Central America & Caribbean
- 10 million
- French, Haitian Creole
- Haitian gourde
It may not top a list of must-see places (just yet, anyway), but for those avoiding the usual been-there-done-that destinations it has the Caribbean beaches without the tourists, as well as a rich sense of history and culture.
Since 2010’s devastating earthquake, the government has actively ensured tourism is developed. There are still signs of the devastation and certainly the dire poverty of the country is inescapable, but beneath it there is a soul that’s as fascinating as it is hopeful.
Spend some time visiting the artist studios of Jacmel before heading to Bassin-Bleu, a sort distance away, where you can cool off in waterfalls and turquoise pools. Cap-Haïtien, on the north coast, was once the richest city in the Caribbean but its glory has faded. Still, it’s a relaxed place that’s close to some gorgeous beaches, rum distilleries and Citadel Laferrière, the fortress built on top of a hill in the nineteenth century by one of the leaders of Haiti’s slave revolution.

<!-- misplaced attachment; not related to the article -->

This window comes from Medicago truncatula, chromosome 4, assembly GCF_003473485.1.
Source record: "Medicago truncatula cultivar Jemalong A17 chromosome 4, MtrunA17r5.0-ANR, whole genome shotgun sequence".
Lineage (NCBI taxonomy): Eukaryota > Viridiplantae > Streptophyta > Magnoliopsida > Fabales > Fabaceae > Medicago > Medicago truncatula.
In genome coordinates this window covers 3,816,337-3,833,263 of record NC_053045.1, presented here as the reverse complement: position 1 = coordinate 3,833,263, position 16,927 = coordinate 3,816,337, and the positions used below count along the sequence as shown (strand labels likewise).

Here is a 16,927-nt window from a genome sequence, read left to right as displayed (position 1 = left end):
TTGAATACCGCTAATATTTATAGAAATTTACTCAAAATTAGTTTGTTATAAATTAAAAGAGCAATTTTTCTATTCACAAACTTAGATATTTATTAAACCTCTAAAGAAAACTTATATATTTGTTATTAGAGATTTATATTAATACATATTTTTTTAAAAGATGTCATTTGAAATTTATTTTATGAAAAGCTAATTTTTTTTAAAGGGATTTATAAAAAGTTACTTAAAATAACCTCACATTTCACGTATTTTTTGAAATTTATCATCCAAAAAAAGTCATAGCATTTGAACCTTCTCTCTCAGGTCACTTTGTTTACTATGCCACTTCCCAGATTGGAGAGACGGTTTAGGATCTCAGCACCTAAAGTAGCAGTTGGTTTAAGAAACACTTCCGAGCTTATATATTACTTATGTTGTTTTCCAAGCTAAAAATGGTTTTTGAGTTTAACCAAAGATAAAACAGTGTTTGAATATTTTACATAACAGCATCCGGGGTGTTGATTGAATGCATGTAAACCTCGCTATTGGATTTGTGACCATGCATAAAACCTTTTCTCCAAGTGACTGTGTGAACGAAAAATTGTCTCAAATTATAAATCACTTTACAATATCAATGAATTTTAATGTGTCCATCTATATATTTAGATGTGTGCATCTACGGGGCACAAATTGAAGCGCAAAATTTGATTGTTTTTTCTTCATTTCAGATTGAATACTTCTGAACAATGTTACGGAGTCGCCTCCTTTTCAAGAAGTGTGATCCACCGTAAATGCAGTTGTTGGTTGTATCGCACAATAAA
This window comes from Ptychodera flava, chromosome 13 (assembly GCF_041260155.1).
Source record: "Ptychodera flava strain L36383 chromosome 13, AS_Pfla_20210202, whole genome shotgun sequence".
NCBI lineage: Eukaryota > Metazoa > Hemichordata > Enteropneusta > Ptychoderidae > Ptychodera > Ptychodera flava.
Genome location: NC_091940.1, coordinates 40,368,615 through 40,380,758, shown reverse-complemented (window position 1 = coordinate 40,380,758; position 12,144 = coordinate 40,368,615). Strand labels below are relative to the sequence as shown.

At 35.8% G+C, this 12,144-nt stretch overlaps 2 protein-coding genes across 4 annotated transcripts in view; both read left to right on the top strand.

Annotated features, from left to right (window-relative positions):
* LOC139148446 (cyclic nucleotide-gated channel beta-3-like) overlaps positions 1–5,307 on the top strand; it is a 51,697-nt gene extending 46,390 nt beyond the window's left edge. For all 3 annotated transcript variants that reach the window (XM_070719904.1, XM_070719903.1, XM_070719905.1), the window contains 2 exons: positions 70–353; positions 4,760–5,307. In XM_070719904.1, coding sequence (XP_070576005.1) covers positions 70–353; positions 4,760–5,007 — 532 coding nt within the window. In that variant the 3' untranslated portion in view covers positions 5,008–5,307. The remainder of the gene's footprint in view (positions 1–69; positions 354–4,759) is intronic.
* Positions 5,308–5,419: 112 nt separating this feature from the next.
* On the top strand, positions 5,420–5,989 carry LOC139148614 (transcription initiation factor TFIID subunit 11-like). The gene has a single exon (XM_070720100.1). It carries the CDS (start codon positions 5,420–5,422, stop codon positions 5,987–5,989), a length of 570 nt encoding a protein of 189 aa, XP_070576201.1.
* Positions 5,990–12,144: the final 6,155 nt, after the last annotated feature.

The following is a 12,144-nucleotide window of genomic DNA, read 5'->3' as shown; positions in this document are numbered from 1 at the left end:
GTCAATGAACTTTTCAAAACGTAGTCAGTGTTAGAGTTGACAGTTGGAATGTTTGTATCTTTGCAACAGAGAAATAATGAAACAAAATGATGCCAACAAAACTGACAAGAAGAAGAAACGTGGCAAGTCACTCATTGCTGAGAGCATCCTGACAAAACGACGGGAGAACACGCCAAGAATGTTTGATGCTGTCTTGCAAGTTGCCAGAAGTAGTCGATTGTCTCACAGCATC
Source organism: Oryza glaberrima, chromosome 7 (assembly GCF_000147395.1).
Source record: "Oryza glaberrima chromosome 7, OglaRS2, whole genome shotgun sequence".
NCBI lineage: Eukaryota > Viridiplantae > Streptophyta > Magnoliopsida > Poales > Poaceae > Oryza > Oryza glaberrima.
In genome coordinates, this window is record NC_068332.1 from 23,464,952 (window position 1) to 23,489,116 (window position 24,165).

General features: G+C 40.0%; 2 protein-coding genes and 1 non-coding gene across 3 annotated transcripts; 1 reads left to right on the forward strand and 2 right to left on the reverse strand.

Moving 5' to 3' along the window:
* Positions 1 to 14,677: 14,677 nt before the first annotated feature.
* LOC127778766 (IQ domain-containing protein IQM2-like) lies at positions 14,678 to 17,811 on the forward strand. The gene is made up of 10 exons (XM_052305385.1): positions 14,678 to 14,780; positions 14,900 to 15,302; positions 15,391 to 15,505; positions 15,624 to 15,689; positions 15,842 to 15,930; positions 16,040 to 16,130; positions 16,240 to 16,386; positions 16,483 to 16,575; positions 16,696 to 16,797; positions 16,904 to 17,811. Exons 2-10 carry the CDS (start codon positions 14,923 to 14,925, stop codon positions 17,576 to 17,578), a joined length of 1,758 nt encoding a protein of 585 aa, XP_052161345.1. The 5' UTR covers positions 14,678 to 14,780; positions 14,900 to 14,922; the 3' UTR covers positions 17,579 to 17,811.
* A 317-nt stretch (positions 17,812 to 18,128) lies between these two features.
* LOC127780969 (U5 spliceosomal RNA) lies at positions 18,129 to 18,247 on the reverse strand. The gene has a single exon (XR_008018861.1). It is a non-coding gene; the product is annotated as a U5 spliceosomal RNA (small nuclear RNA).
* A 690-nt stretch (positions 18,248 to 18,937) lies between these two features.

Then there’s the chaotic capital Port-au-Prince. The gulf between the haves and have-nots here is as vast as anywhere in the world, but it’s a fascinating place to explore. Communities of artists have sprung from the rubble in places like the metal-working village of Noailles, you can find vodou paraphernalia at the city’s Grand Cemetery, and there’s much to be discovered at Marché de Fer, the nineteenth-century market.